I don’t really think anything is ever black and white, completely good or completely bad. My latest CT scan, for example, was a mixed bag of news, even significant and insignificant. In a way, this helps me prepare for scans in general, if I believe that there won’t really be any extremes, or anything too shocking or groundbreaking. And then if there is, I get to be pleasantly surprised (or maybe unpleasantly blindsided, and I’ll cross that bridge if I come to it).
The bad news on my latest scan is that the FOLFIRINOX didn’t really work, all of my “drop metastases” grew, my pancreatic pseudocysts grew, and I have a small pulmonary embolism (a blood clot in my lower left lung). Also, according to my latest lab tests, my tumor marker number has risen again, to the 150’s. The good news is that my original tumors (pancreas and liver) are relatively stable, and my doctor thinks it’s time to try experimental treatment, which means immunotherapy.
Sometime last year, another CT scan revealed a few different bits and pieces of “worsening metastatic disease,” as my cancer grew and spread. I had and/or have ascites (extra fluid in the abdominal cavity), carcinomatosis (general systemic spread of carcinoma cancer cells), and “nodules,” or tiny little extra tumors floating around in my abdomen. Later on, these nodules started to land in various places and attach themselves to various parts of my insides. As of this latest scan, these nodules, now called “drop metastases” because they’ve literally dropped within my insides due to gravity, have all landed somewhere in my pelvic region, and they’ve all grown. One of these tumors is now 7.5cm in one direction (roughly the size of a clementine?) and is pressing on my bladder. Others are “likely ovarian metastases.” I don’t honestly know whether this means that I now have cancer in my ovaries, or if it’s just little bits of extra cancer on and around my reproductive organs, not necessarily affecting any organ function. Maybe I don’t really want a definitive answer to that question. Regardless, I’m not having any significant symptoms yet from any of these drop metastases, just occasional pelvic pain (like ovulation cramping, which most ladies will understand). And regardless, these extra little cancer bits are raising some complex psychological issues for me, the kinds of conflicting thoughts and worries that I imagine women with reproductive cancers face regularly. And also, I’ve had increased pancreas pain, probably from the growth in the pseudocysts (cystic lesions with a different density and makeup than typical cysts) surrounding my pancreas tumor.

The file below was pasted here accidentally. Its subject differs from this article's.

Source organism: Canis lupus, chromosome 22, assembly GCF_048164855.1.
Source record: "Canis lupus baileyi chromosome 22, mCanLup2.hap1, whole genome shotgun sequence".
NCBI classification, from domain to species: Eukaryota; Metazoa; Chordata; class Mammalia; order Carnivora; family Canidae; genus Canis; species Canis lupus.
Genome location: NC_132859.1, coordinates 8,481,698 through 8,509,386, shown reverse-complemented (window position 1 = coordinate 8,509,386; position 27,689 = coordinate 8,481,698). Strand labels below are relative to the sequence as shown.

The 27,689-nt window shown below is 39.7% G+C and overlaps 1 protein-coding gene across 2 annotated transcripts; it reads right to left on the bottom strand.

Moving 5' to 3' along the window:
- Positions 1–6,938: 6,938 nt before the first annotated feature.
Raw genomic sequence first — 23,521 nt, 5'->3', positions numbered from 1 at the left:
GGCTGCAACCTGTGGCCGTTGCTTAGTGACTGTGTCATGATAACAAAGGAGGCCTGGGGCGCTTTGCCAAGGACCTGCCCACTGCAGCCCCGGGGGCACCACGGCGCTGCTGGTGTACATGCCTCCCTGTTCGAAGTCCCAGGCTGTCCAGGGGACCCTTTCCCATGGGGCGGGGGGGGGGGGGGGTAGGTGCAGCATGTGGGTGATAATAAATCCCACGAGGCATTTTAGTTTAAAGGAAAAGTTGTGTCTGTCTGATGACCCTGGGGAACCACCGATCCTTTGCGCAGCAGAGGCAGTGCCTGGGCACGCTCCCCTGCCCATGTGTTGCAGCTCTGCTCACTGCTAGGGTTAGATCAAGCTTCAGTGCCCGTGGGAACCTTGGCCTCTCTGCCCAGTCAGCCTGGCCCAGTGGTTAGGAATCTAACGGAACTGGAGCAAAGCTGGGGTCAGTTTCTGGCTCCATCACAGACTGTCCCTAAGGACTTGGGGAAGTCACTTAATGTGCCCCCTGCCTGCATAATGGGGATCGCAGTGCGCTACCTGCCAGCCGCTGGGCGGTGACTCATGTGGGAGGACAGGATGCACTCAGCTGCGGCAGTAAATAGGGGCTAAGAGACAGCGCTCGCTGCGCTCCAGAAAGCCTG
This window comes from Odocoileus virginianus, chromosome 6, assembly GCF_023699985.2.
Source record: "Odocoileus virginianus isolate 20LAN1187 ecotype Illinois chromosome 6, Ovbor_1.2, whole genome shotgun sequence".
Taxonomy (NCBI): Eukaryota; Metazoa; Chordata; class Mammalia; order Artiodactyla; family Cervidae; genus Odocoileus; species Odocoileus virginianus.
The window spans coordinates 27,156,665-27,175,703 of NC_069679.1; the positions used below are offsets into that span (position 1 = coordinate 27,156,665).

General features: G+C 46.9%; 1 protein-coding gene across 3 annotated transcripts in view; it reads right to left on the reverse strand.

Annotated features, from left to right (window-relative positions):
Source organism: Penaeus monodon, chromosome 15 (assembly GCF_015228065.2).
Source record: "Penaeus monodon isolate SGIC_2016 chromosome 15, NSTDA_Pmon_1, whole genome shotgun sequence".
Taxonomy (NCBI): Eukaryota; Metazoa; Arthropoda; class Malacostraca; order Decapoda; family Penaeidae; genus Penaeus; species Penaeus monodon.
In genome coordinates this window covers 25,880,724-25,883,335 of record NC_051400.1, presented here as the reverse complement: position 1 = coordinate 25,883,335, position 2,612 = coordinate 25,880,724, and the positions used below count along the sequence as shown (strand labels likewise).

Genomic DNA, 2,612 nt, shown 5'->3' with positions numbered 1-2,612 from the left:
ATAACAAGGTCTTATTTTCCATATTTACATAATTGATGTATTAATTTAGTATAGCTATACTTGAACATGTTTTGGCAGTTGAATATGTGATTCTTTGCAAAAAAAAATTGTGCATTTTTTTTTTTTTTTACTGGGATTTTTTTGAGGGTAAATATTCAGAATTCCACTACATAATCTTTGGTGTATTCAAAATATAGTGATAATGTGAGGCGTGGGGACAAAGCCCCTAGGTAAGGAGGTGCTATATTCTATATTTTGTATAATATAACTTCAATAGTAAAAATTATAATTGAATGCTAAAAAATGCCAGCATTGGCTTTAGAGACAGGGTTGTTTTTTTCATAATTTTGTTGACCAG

All of that means that while the FOLFIRINOX chemo cocktail worked fine on my pancreas and liver tumors, it kind of did diddly squat on a systemic level, allowing these drop metastases to grow way too fast. So David and I crawled through hell four times (those four rounds of FOLFIRINOX), and for what? We’re still here, on the other side, at least.
The pulmonary embolism is a surprise. Apparently, though, this happens a lot with pancreatic cancer, which thickens the blood. Fortunately, this one is still quite small, which means we caught it early. The radiologist called my oncologist immediately after the scan, before my clinic appointment, to notify him, so that’s a bit alarming. My oncologist said that while it’s urgent and potentially life-threatening, it’s also very treatable. All I need to do is twice daily shots of heparin (an anticoagulant) for a month, then blood thinner pills for a while. I haven’t had any symptoms from it yet either, which is a good sign. Although now I find myself overthinking my usual breathing patterns, wondering if what I’m feeling any given moment is shortness of breath or not. So far, the shots are going fine. They were icky at first, like the Neupogen shots I’ve done before, with a thick needle on the syringe that doesn’t push into my belly skin very easily. But lately they seem to have gotten easier. I’m about halfway through my month of shots, and I look forward to the end of this chore every 12 hours, and even to the end of the twice daily reminders that pop up on my phone.